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Showing posts from February, 2010

THE REVENGE OF THE TITANIC

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The mighty Titanic ruled the seas for almost four whole days before it struck an iceberg and sank without a trace in the black waters of the northern Atlantic.


A souvenir postcard from the Titanic, found in the coat pocket of Edith Brown, a small girl lowered into a lifeboat just before the great ship sank.

The lesson of the Titanic was obvious: humans had lost perspective about their place in the universe. Their insignificant little inventions had made them vain. Ancient Greek tragedies repeatedly warned about the folly of such hubris.

The icebergs must have had a good laugh over our "unsinkable" little boat.


Yet, less than a century later, icebergs are getting their asses kicked by global warming from our inventions. Fifty percent of the glaciers have vanished from the earth. Looks like we humans have scored a TKO in the second round. Who's laughing now?

I was thinking about this recently when I beta tested a movie studio's prototype for the next generation of digital…
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Compressed charcoal on rives paper, 16"x 26".
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These are color key roughs for the animated movie Shark Tale. This approach was meant to be a fun and splashy way of quickly establishing the lighting and feel of a location in photoshop.
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HAPPY VALENTINE'S DAY TO ALL!

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WILLIAM HATHERELL (1855-1928)

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William Hatherell was a Victorian era illustrator who worked for magazines such as The Graphic, Harpers, Scribner's and the Century. Today he is mostly remembered for crudely printed images such as these:





The printing technology in Hatherell's day was pretty primitive. Combined with cheap paper stock, it stripped Hatherell's work of much of its sensitivity and expressiveness. Of course, like all resourceful artists Hatherell made the best of his limitations; he emphasized strong compositions and high contrasts that could survive the publication process.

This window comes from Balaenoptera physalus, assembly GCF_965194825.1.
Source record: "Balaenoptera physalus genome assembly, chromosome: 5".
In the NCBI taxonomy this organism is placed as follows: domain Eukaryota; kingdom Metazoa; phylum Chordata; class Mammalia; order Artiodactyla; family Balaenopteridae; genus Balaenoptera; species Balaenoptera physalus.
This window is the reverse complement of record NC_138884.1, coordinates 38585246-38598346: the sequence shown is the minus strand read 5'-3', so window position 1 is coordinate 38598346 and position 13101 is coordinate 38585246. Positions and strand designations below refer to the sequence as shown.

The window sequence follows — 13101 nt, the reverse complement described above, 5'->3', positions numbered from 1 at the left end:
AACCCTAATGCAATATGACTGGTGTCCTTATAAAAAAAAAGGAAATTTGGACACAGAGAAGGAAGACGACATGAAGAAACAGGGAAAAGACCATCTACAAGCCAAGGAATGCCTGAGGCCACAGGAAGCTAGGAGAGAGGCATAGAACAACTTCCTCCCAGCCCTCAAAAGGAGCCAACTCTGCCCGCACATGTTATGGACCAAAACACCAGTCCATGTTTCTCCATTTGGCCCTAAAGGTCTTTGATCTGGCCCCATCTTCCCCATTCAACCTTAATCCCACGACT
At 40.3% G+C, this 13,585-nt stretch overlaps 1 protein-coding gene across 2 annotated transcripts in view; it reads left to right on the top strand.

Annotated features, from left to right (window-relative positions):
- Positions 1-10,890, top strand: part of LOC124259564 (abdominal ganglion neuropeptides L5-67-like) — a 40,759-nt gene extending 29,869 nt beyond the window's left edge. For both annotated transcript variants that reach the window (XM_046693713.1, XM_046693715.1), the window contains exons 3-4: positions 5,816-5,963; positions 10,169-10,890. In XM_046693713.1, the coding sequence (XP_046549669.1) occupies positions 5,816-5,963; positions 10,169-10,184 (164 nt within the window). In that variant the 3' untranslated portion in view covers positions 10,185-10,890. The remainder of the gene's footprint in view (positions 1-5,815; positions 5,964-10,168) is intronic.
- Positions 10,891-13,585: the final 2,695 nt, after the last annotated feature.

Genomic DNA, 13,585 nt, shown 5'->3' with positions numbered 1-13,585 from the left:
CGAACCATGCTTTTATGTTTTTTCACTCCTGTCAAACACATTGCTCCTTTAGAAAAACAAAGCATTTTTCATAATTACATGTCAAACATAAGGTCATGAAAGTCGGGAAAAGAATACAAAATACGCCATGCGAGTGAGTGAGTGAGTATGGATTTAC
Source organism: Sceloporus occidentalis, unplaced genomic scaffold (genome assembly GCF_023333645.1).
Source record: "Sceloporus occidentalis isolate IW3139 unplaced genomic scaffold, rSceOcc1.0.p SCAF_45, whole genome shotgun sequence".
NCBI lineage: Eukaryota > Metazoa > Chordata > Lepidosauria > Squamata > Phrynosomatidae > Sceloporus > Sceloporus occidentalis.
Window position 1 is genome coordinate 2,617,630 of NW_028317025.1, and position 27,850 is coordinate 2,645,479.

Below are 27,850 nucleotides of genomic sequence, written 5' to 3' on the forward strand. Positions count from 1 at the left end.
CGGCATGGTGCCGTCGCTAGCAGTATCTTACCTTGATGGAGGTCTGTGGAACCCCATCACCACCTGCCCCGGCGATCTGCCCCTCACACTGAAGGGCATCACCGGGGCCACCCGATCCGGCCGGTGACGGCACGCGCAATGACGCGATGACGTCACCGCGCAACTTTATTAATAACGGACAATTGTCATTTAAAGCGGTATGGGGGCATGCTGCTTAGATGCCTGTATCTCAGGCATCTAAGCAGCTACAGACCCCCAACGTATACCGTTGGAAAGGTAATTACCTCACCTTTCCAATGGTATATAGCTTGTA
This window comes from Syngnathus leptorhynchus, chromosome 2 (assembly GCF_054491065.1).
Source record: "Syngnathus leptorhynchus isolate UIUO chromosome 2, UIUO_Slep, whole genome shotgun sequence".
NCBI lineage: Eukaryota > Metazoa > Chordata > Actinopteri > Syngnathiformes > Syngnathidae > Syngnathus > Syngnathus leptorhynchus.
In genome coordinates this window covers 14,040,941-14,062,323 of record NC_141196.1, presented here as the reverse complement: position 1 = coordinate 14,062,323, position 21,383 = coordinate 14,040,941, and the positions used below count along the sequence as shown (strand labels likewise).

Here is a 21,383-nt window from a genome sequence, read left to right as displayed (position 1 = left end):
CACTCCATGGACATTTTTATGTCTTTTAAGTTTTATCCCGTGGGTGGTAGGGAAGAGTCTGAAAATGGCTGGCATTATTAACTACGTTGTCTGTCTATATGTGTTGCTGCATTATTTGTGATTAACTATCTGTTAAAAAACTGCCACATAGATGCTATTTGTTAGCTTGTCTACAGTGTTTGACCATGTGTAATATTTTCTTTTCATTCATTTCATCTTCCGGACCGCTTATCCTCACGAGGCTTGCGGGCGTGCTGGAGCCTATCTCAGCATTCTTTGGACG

But he did more.

Hatherell might easily have used the disadvantages of his medium as an excuse for dashing off fast, limited work. Many artists did. In fact, his employers encouraged him to do so, in order to increase productivity and profits. Instead, Hatherell worked carefully and deliberately, crafting sensitive pictures with subtle features that were undetectable to his larger audience. As one contemporary noted, Hat…
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Compressed charcoal on ivory Strathmore paper.
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FIRST CONTACT

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Every once in a while we do a post on science fiction stories here. For me the genre is just endlessly interesting thanks to remarkable storytellers who break new ground with each advancement in technology, biology, evolutionary psychology, etc. If you add into the mix recent discoveries of planets potentially capable of harboring life in other solar systems, suddenly novels of "first contact" have intriguing new playgrounds. A recent novel I haven't been able to stop thinking about is Blindsightby Peter Watts. It in part explores the questions: If an extrasolar intelligence arrived, would it even be possible for us to parse a completely alien psychology? And how would we react if it seemed to refuse contact or took no notice of our attempts to do so? We have a poor track record in dealing with things we don't understand and that frighten us, and Blindsight is a frightening novel. It has a kind of Richard Dawkins fueled bleakness that makes the story compelling but …

ONE LOVELY DRAWING, part 30

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I love this sweet combination of art and science:

Henry Hexham illustration forThe Principles of the Art Militaire, 1637

For me this drawing combines the beauty of the physical world (that funky little cannon could've been drawn by R. Crumb or George Herriman) with the beauty of the mathematical principles underlying that world. The artist who drew this had to labor under two sets of laws: the laws of perspective and the laws of physics. I respect the discipline required to make such pictures.

As far as we know, Pythagoras of Samos was the first human being to recognize the connection between mathematics and the design of the world, 2500 years ago. Arthur Koestler wrote about the awesome significance of that moment:
[Pythagoras'] influence on the ideas, and thereby on the destiny of the human race was probably greater than that of any single man before or after him.... [His] was the first successful reduction of quality to quantity, the first step towards the mathematization of hu…